• Enact an ordinance making chokeholds and “rough rides” (leaving a person unrestrained in a police vehicle) by police officers illegal.
  • End the use of ticketing or arrest quotas as factors in decisions about promoting or providing incentives to police officers.
  • Examine the link between police officer overtime pay and arrest quotas.
  • Require a majority of Baltimore police officers to be recruited from, and live in, the communities with the highest rates of police contact.
  • Advocate to end the cash bail system that conditions freedom on ability to pay and replace it with a system of pretrial supervision.
  • Advocate to create a pathway to end juvenile detention in Baltimore, and ultimately across Maryland, by:
    • Diverting youth offenders to restorative justice programs
    • Screening youth offenders for literacy gaps, educational challenges, substance use, and other issues to connect them to educational and community supports to get back on track
    • Increasing the quality and quantity of social services and youth development opportunities
    • Reinvest funds currently going to keep youth in jail to community-based approaches that have yielded better results in terms of lowering recidivism such as Multisystemic therapy, cost less than juvenile detention and that thereby, save public resources for reinvestment in opportunity. (Model: Seattle City Council Resolution; MST Compact)

Ensure Accountability and Oversight

  • Encourage the Department of Justice to include the following accountability measures in their Consent Decree with the Baltimore Police Department:
    • Review the practices and policies of the Baltimore City Schools Police (i.e. School Resource Officers)]
    • Implement best-practices related to the standards and processes of internal affairs investigations.
    • Change Police Department Use of Force Policies to include common sense limits on when, and how, police use force consistent with recommendations from the President’s 21st Century Task Force Report, the Police Executive Research Forum, and local advocacy groups.
    • Expand in-service training to focus extensively on de-escalation, crisis intervention, procedural justice, and racial bias.
    • Create pathways to empowered civilian oversight, comprehensive tracking of police Use of Force, and increased transparency of internal affairs investigations and the status of civilian complaints.
  • Create a system whereby victims and their families can monitor the progress of their case in real-time to ensure justice is done.
  • Establish an open police complaints database with information about the number of complaints against each officer, the type of complaint, outcome of investigation, and a system for imposing escalating disciplinary consequences on an officer after receiving a given number of complaints of similar nature within a specified time frame. (Model: Invisible Institute’s Chicago Citizens’ Police Data Project).
  • Empower the Baltimore Police Civilian Review Board by increasing funding, giving discipline power, hiring civilian investigators and requiring that the board be comprised of those most affected by police violence.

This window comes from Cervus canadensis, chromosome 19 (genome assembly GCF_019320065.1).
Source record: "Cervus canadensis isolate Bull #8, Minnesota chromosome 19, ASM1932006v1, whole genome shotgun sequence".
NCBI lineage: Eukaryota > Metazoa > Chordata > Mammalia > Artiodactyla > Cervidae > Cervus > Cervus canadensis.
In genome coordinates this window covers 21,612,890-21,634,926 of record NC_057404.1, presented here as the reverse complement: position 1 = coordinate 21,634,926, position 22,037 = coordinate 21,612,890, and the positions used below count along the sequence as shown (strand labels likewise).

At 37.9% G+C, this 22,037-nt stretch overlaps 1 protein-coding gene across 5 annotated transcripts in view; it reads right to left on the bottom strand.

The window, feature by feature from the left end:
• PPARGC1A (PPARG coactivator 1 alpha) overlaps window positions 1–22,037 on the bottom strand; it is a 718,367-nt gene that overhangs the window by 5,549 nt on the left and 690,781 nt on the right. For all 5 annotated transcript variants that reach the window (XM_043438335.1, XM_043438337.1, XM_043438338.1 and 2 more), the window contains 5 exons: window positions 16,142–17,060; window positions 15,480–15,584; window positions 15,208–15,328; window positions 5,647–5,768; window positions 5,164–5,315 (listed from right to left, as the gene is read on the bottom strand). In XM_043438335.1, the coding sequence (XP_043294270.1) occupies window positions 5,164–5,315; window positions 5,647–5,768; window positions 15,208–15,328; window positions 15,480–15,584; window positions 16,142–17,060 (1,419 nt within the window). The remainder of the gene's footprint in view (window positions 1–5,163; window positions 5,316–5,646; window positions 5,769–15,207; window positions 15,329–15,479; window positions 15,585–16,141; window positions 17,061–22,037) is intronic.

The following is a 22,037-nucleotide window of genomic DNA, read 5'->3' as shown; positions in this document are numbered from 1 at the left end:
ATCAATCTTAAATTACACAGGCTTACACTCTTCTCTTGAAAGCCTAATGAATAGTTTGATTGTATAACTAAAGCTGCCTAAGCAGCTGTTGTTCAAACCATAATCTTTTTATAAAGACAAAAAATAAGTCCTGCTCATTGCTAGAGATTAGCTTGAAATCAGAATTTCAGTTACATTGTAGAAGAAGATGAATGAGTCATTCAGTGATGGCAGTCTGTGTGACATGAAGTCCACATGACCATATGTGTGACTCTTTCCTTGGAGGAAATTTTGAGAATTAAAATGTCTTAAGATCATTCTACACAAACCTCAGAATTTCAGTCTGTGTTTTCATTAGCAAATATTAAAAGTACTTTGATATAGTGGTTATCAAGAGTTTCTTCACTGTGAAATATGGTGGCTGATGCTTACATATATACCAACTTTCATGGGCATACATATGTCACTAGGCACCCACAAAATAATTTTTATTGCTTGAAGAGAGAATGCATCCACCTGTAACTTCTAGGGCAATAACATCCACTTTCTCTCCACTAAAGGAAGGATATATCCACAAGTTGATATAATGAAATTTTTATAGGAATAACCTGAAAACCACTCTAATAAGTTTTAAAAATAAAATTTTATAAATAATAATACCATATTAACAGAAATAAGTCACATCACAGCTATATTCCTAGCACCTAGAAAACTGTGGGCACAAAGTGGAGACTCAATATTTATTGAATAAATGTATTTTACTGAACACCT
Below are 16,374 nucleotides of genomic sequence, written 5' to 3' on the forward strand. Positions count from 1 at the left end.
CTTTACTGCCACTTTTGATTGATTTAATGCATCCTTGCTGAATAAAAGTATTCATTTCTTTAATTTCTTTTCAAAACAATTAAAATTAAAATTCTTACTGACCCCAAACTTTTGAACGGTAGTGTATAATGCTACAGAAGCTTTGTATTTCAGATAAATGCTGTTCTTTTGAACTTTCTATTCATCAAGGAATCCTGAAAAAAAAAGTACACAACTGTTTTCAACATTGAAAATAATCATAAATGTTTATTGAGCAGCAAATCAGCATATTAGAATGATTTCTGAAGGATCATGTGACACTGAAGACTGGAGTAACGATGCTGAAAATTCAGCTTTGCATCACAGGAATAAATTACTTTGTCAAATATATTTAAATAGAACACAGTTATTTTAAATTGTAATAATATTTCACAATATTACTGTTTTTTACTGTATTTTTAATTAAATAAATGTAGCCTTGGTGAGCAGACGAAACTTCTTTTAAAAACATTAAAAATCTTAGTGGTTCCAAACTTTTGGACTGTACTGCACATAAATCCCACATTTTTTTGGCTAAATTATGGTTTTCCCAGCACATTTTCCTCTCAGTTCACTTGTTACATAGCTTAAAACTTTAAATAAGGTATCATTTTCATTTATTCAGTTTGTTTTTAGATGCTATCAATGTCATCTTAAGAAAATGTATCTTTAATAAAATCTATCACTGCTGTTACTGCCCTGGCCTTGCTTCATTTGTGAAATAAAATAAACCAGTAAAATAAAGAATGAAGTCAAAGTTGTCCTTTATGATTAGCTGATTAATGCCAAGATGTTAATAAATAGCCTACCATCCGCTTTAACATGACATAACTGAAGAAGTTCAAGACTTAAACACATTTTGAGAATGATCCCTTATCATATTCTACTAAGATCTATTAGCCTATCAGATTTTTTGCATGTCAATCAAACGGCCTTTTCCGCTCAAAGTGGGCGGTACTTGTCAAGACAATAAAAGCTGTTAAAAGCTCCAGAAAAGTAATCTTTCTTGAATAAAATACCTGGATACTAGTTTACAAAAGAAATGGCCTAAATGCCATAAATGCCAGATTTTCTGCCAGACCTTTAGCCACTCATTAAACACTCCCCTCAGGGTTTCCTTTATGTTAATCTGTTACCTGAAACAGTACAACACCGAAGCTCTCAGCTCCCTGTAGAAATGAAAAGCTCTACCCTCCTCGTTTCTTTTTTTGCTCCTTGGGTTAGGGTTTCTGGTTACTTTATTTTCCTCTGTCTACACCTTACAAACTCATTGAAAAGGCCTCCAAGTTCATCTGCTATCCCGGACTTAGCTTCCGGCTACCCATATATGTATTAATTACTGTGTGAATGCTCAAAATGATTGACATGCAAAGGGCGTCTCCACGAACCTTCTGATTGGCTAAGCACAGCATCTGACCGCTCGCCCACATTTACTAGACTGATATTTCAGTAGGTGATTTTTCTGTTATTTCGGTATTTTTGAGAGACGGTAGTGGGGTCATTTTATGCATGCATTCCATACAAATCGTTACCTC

• Establish the principle of fairness regarding police union contracts so that these contracts do not confer additional rights to which citizens themselves do not have access. Open up the contract negotiating process to include community involvement.
  • Eliminate provisions in the Baltimore Police Union contract that remove records of civilian complaints against officers, limit civilian involvement in administrative hearing boards, and that prevent officers who are placed on the “do not call list” from being disciplined.
  • Institute third party reviews and ensure long-term storage of police footage from body camera and other video footage.
  • Establish a system where the criminal, administrative, and civilian oversight investigations occur simultaneously to avoid any delay in the process of getting to the truth.
  • Require police officers to submit to drug and alcohol testing following any incident where deadly force is used.
  • End the practice of giving police officers the power to strike candidates from administrative hearing boards.
  • Advocate for a full repeal of the Maryland Law Enforcement Officer’s Bill of Rights. The current Mayor has called on state legislators to address 11 barriers to police accountability contained in the Maryland Law Enforcement Officer’s Bill of Rights. These recommendations, however, do not go far enough. For example, the Mayor advocated for the 10-day waiting period officers are given to retain an attorney for misconduct investigations to be reduced to 5 days. This would continue to impose significant delays on investigating police officers for misconduct. We will advocate for a full repeal of the Law Officer’s Bill of Rights, including the waiting period before interrogations, the statute of limitations for investigating complaints, and the hearing board provision that allows officers to have fellow officers decide whether they committed misconduct.